Wednesday, 14 July 2021

REVIEW: South Pacific at the Chichester Festival Theatre

The one thing I have missed most during Lockdown is full-scale Musical Theatre with a large cast, strong band and wonderful tunes and the Chichester Festival Theatre opens its new season with the 1949 Rogers and Hammerstein South Pacific which was delayed from last year. The delay has given this classic musical a very modern and telling context not just with the Black Lives Matter campaign but also just days before the racist abuse of three England footballers.

Lyrist Hammerstein campaigned throughout his life for racial tolerance and equality and puts his political position at the heart of this Second World War story set on an island in the South Pacific. Every storyline has this theme from the overarching US Navy versus the Japanese, through the role of women in the story, the Western attitudes compared to the local islanders and the love stories that develop. Nurse Nellie Forbush (played until 25th August by Gina Beck before she is replaced by Alex Young) falls for Emile de Becque (Julian Ovenden) but rejects his marriage proposal when she discovers, not that he has killed a bully back in France but has two children by his dead Polynesian wife. Young Lieutenant Cable (Rob Houchen) falls for a local girl Liat (Sera Maehara) but he rejects marriage too, for fear of how his folks back home would react.

Cable’s heartfelt song in Act 2 in which he tellingly and regretfully sings, “you've got to be taught to hate and fear, You’ve got to be taught from year to year, It's got to be drummed in your dear little ear, You’ve got to be carefully taught” sums up that racial intolerance is taught by society and not instinctive. It is a powerful message and emphasises that for some it takes a long time to change attitudes.

Yet this powerful message is wrapped up in one of the best musical scores ever written with wonderful romantic tunes and full-blown rumbustious chorus numbers that provide lively fun show highlights. Can there be more romantic songs than “Some Enchanted Evening”,” I’m in love with a wonderful guy” and “Younger than springtime” sung by Nellie, Emile, and Cable respectively? These contrast wonderfully with the brilliant “There is nothing like a dame” with the male ensemble, the delightful “I’m gonna wash that man right out of my hair” with the female chorus and then the ridiculous comedy of “Honey Bun”. On top of that, we have the moving, spellbinding and haunting “Bali Ha’i” and the more dreamy upbeat “Happy Talk” sung by the local hustler Bloody Mary (Joanna Ampil). All of these are wonderfully delivered in this production by a cast in fine voice with clear strong vocals and a memorable orchestration under the direction of Cat Beveridge which definitely leaves you humming the tunes all the way home.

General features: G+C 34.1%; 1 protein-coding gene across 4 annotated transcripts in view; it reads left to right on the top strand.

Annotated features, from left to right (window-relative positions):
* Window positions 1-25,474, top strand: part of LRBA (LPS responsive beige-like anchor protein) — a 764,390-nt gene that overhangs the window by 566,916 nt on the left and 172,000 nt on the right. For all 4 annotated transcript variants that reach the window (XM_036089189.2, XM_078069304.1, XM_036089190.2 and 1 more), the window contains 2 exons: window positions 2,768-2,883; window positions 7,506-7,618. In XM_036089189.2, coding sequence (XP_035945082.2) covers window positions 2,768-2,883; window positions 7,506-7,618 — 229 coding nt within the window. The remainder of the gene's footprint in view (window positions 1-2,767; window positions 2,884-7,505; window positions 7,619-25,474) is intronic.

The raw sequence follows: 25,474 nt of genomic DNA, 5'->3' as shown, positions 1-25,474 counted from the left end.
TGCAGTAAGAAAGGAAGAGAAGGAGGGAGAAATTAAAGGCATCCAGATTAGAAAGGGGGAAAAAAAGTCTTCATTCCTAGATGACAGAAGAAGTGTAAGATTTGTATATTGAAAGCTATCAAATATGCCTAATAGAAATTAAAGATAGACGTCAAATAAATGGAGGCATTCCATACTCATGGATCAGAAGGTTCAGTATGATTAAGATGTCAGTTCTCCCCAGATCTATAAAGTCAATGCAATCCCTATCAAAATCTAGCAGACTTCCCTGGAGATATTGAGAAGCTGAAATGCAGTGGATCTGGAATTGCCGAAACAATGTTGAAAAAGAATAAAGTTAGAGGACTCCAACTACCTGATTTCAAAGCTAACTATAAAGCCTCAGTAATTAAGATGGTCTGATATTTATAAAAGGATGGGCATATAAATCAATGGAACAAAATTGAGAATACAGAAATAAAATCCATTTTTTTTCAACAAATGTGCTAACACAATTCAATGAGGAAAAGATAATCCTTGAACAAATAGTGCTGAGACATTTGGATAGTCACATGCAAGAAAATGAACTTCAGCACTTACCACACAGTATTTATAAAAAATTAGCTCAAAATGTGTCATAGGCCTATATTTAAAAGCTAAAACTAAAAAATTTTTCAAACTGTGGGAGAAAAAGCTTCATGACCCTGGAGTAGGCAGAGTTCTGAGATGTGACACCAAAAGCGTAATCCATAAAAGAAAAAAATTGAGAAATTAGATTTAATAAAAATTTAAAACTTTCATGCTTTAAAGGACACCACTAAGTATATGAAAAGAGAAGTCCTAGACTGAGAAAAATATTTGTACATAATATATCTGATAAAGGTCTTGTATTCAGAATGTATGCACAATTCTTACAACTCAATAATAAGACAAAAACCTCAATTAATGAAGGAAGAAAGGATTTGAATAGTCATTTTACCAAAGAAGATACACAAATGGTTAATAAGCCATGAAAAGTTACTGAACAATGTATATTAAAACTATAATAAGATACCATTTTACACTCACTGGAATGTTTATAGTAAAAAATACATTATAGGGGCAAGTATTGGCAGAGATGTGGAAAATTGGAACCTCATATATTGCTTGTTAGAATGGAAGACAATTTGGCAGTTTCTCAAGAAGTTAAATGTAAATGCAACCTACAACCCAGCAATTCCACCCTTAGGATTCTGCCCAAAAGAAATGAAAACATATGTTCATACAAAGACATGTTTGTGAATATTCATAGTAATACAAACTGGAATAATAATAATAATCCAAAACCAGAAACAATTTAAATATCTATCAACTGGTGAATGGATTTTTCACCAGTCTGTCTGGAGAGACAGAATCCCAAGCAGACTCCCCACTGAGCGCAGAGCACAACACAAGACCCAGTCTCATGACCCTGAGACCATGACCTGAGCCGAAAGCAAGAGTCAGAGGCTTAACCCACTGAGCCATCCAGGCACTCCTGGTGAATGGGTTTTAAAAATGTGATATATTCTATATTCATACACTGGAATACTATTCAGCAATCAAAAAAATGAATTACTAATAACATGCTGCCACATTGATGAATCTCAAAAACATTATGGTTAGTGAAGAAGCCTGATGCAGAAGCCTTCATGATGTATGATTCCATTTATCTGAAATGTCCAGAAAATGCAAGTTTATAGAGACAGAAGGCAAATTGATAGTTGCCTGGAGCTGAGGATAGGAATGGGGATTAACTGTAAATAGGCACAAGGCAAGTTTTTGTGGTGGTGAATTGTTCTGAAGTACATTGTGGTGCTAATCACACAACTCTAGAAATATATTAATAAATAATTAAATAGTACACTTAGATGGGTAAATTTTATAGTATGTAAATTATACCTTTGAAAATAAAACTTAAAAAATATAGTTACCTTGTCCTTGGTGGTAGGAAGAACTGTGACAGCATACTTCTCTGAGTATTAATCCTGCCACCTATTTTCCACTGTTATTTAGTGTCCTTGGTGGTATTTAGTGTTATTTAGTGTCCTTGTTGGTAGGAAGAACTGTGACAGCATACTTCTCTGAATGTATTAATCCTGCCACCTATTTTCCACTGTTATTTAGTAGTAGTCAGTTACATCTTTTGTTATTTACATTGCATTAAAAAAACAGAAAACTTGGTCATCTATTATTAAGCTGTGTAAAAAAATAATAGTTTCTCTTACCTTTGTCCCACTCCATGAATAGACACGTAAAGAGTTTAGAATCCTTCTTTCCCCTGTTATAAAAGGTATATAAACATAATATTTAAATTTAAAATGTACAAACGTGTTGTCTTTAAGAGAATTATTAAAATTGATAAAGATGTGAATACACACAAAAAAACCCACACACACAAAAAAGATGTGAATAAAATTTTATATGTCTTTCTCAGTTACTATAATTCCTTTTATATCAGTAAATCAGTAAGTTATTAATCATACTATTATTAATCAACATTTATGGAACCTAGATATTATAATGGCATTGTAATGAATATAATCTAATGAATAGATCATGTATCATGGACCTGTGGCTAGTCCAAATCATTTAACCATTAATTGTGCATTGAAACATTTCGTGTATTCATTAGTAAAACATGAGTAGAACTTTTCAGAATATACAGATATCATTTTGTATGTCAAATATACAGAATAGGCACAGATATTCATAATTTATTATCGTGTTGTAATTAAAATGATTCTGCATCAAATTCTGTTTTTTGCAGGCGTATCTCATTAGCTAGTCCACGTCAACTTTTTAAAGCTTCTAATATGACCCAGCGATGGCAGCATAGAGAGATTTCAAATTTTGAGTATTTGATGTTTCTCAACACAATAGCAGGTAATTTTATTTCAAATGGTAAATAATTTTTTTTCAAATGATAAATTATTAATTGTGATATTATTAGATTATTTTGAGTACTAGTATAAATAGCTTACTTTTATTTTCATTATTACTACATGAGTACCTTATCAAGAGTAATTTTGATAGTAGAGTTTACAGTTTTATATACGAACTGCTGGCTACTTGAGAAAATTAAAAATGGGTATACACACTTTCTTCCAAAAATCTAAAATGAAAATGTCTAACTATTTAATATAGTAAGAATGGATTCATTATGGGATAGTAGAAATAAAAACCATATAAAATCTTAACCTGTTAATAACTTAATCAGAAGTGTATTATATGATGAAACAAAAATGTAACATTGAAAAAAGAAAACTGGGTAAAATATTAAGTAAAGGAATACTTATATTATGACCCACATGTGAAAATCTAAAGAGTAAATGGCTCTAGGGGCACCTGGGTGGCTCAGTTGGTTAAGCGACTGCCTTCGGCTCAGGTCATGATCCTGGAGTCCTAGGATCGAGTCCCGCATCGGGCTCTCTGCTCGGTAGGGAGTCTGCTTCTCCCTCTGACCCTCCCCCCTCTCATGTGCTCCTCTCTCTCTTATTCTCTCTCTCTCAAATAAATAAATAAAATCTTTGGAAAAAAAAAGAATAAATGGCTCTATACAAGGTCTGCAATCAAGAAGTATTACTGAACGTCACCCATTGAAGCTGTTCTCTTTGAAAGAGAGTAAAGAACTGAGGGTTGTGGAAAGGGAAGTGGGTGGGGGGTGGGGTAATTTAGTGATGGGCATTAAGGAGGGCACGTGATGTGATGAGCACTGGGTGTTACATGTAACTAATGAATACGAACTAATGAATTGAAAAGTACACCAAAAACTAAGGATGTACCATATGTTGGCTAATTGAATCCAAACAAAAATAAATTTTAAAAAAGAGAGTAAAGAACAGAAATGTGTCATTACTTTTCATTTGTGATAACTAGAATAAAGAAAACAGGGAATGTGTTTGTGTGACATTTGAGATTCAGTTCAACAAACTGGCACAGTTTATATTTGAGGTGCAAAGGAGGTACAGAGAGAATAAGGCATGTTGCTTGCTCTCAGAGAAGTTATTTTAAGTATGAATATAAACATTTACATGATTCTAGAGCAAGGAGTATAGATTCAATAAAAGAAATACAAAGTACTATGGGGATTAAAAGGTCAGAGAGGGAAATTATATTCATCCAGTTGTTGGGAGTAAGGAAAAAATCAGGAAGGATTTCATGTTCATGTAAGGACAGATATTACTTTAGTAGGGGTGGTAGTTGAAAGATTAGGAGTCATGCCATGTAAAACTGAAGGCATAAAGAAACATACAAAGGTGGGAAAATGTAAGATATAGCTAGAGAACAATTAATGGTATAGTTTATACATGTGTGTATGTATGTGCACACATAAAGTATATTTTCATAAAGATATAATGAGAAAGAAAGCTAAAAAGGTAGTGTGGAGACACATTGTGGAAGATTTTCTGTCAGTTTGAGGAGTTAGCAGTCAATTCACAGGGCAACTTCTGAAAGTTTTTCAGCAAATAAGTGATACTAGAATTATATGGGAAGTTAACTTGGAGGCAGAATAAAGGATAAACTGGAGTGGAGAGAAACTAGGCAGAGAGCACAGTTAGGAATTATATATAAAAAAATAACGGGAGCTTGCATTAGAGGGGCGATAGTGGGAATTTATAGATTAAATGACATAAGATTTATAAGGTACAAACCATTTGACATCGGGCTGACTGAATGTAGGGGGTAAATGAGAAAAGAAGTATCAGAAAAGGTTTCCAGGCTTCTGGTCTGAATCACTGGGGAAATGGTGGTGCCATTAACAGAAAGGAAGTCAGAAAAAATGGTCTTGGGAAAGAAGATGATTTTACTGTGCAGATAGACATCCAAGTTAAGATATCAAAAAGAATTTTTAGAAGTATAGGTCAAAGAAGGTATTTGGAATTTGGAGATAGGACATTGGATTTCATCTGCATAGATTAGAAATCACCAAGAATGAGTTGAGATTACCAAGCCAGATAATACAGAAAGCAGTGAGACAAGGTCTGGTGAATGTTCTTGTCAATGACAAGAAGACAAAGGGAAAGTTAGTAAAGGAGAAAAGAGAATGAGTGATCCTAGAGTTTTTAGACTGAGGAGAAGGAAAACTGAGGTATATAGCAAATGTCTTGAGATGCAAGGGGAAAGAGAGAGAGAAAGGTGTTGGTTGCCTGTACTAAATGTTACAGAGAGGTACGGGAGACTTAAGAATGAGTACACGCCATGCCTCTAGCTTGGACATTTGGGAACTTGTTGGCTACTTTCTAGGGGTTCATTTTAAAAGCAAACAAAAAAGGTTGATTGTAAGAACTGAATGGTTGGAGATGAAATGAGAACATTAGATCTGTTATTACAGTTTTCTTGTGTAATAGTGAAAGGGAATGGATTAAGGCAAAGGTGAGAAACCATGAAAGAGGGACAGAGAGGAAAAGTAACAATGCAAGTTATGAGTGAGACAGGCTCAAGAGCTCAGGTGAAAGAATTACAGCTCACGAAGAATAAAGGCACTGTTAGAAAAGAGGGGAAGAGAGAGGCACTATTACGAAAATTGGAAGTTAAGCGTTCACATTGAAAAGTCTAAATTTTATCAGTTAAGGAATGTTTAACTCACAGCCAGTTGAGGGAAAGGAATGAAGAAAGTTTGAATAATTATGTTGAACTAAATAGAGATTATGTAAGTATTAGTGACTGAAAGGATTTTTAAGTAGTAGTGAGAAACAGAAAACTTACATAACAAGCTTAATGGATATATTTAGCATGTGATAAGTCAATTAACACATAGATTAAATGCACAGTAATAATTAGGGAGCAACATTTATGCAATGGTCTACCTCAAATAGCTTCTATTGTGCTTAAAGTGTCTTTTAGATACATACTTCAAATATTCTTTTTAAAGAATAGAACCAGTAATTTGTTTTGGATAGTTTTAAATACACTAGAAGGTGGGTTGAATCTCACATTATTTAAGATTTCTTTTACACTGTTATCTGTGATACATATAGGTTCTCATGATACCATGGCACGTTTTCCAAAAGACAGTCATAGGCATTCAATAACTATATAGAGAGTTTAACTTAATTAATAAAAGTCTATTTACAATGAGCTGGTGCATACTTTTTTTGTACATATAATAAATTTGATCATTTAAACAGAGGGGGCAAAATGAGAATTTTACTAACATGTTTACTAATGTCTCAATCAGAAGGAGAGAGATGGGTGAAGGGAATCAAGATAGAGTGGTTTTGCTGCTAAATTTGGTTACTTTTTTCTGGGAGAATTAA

The multiple locations and the Theatre’s thrust stage with audience on three sides create its own challenges for the production which are largely very successfully solved by Peter Mackintosh’s fluid settings using a full stage revolve and several large stage trucks. Occasionally sightlines are hindered by the Plantation veranda set at an angle on the stage or overuse of the revolve but generally, they enable slick quick scene changes that keep the production moving forward. The lighting by Howard Harrison is exquisite with some beautiful lighting for the opening prologue and the love scene between Cable and Liat and a real sense of the tropical conditions throughout. Daniel Evans direction and Ann Yee’s choreography bring it all together in a joyous celebration of musical theatre.

There are so many strong performances throughout the cast from the charming young children, on press night, Ellie Chung, and Archer Brandon with another delightful tune “Dites- Moi”, the poignant balletic movement of Sera Maehara as Liat, the joyous energy of Joanna Ampil as Mary and Kier Charles as Luther to the youthful heroism of Rob Houchen as Cable. But the lasting memory is of the touching emotional harmony of Beck and an operatic Ovenden in their songs which hold the audience in raptures and generates waves of applause. If you can’t get down to Chichester to see this wonderful musical you can see it streamed on 4th, 9th,14th, 18th, 21st, 26th, 31st August and 3rd September and I urge you to tune in.

Review by Nick Wayne 

Rating: ★★★★
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